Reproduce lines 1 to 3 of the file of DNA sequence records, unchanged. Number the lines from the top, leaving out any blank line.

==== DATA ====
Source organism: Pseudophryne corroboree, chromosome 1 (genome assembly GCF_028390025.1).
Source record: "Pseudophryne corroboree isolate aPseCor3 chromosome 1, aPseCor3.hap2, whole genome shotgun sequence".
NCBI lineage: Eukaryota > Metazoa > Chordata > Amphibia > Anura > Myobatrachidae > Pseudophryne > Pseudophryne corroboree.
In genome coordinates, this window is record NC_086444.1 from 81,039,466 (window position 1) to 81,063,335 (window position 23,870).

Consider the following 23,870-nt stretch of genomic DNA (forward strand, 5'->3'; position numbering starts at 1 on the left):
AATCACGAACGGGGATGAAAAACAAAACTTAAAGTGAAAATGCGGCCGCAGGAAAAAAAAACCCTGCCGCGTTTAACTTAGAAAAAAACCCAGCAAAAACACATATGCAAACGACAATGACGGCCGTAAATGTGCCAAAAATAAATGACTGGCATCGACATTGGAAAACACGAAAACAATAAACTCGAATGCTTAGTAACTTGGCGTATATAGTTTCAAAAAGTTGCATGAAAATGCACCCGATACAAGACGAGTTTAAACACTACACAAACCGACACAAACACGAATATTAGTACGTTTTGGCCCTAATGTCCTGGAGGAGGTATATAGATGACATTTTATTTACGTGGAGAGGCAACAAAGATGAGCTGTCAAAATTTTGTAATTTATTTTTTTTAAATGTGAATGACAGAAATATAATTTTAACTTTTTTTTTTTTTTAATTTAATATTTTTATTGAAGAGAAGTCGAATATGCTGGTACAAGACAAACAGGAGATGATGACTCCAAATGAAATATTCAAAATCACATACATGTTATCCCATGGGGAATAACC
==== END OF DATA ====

Source organism: Pseudophryne corroboree, chromosome 1 (genome assembly GCF_028390025.1).
Source record: "Pseudophryne corroboree isolate aPseCor3 chromosome 1, aPseCor3.hap2, whole genome shotgun sequence".
NCBI lineage: Eukaryota > Metazoa > Chordata > Amphibia > Anura > Myobatrachidae > Pseudophryne > Pseudophryne corroboree.